The other day I saw a tweet that said something like, “to a designer, HTML is programming and to a programmer, HTML is design.” That cracked me up. If you don't recall, I call this dynamic the invasion of the lightweights.
That's not a negative thing. In fact, I find it useful and valuable to the overall market. The nature of the dynamic is that as technology gets easier and easier, more and more people will be able to “program.”
Programmer, Developer, Engineer?
Now before I get into this topic of a name, and what's in a name, I want you to read the next lines very carefully.
I don't care what you call yourself. There's nothing special in a name.
I don't care about your education either. I use these conceptual levels to help people positively with their career development. Not to be a jerk.
Ok, with that said, today on our WPwatercooler show, and last week in tweet discussion, the topic of programmers, developers and engineers has come up. And some people have looked on curiously, I'm sure—wondering what's in a name?
So, what's in a name?
With all the caveats out the way, let me walk you thru my definition. Again, these are meant to help people in career development—to help them step into a new role, not to push people out of an existing role (or tell them they're not worthy). See, caveat again.
When I talk about a programmer, I mean someone who can code. They know at least one programming language and know it well enough that they can make things happen by typing the code into their computer.
Some programmers graduate from a university with a computer science degree and know how to code. They would qualify. Others pick up a book and teach themselves to code on their own. They would qualify too.
When I talk about a developer, I use the term to mean something more than programmer. A programmer asks me, “what should I code?” or “how do you want me to do it?” In those cases, I'm making the bigger decisions and the programmer is implementing things.
Developers have enough experience to have seen problems before and to know what worked and what didn't. With developers I normally describe a destination, and they design the route they'll take. I give them more freedom because they have deeper experience.
So for me, the difference between a programmer and a developer is one of degree. One is more resourceful than the other. Moving from one to the other requires time, effort, and experience.
Programmers can accelerate this by doing more in shorter amounts of time, but they won't get there by doing the same thing 20 times over. Additionally, I make no assumption about how they develop their experience (college or on the job), nor do I make any about the number of languages they know. One is fine.
Software engineers are a different dynamic altogether, for me. It's because of the “engineering” part of the term, for me.
To remind you, I don't care how software engineers gain their knowledge. I'm not suggesting they must have a degree. But I am suggesting that they can't just pick up a language, hack their way around a bit and expect me to call them a software engineer—regardless of what they call themselves.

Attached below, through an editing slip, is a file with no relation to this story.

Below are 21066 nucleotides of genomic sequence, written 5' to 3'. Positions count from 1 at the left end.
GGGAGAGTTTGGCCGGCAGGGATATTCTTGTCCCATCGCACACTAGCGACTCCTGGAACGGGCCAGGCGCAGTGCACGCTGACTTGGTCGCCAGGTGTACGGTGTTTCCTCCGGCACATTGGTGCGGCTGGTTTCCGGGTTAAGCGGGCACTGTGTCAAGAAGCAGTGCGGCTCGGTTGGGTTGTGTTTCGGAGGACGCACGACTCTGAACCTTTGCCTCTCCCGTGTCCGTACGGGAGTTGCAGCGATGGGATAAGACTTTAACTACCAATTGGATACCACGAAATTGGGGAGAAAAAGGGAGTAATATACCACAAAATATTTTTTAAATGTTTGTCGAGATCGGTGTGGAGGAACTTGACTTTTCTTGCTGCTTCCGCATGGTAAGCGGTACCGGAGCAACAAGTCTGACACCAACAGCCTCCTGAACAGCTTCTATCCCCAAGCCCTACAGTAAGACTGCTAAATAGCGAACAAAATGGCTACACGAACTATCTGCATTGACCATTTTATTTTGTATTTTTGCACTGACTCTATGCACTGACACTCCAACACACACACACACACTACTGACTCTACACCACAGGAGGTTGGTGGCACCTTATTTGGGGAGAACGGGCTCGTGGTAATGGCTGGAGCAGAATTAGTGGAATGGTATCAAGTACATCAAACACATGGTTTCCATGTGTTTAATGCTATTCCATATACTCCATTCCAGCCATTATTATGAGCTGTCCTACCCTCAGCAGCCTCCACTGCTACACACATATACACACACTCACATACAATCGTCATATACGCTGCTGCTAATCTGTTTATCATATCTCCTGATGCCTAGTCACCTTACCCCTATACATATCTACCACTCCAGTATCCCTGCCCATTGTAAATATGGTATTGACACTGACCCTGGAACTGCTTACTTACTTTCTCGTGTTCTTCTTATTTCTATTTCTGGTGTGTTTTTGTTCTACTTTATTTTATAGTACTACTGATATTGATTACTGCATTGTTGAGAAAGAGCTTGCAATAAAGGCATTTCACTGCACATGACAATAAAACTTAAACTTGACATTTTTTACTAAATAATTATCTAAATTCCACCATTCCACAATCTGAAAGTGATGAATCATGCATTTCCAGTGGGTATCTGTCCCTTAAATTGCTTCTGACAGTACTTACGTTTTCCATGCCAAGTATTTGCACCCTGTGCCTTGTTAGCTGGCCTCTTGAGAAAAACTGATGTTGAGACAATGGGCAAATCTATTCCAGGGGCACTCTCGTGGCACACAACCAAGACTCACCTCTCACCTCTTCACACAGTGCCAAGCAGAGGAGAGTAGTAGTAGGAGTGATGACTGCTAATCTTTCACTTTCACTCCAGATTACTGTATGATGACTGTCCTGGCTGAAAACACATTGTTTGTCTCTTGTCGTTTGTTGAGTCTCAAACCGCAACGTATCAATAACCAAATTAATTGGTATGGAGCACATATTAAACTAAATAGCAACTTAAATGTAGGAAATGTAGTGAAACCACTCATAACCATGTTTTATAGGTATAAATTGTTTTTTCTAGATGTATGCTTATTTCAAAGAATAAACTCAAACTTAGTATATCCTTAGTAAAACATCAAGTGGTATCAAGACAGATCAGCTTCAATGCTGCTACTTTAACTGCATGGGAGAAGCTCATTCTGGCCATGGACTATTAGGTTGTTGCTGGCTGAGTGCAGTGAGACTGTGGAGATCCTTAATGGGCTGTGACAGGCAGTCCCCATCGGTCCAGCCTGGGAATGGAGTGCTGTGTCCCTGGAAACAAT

Engineering is a discipline. It requires that you know a set of knowledge. I would say education but people will punt to schooling, and I'm not saying that. I am saying you can't just learn a language. There's a history to the discipline.
Engineering requires a level of abstract thinking. I'm not just talking about creating a plan before you write code. I'm talking about creating mental models of how the parts of a system will work. Models that help you refine your designs.
Engineering requires an ability to communicate with others. I don't care if it's in user stories or diagrams, engineers need to be able to communicate with other engineers to design solutions and to debate the merits of different approaches—often calling for complex depictions of abstract dynamics.
Can you be a self-taught software engineer? Yes. I think you can. But it's not fast or easy.
Software engineers may focus on a single discipline (like design, testing, or performance tuning) or more, but those disciplines often are apart from programming languages. That translates to being able to move a software engineer from one platform to another and see them pick it up in no time.
A conversation I had the other day
I was in an advisory meeting the other day when the director of engineering told me they were trying to find a Ruby developer and it was not only really hard, but also really expensive.
He'd been to networking events and these Ruby developers were coming up to him and highlighting how awesome they were in Ruby, and how much they were worth.
My recommendation was to look elsewhere. My words were something like, “if you find a software engineer, you'll be happy regardless of what language they've been programing in the last couple years.”
Different projects and teams need different staff
Is there a good reason to categorize people? I find that they're very few. But when it comes to recruiting and when it comes to career development, I find these categories / labels helpful.
But is there a right answer? Or a wrong answer?
I don't think so. It really depends on your business model, the kinds of projects you do, and more. So don't use this article to give your next employee review and cut their pay because they're only a programmer or developer.
But at the same time, if you hire a software engineer, and they're stepping into a new platform, give them a break. They may not know the “inside-speak” and they may make a mistake like not capitalizing a P. If they build you the next GravityForms, I guarantee you, you won't care.
So, what's your take?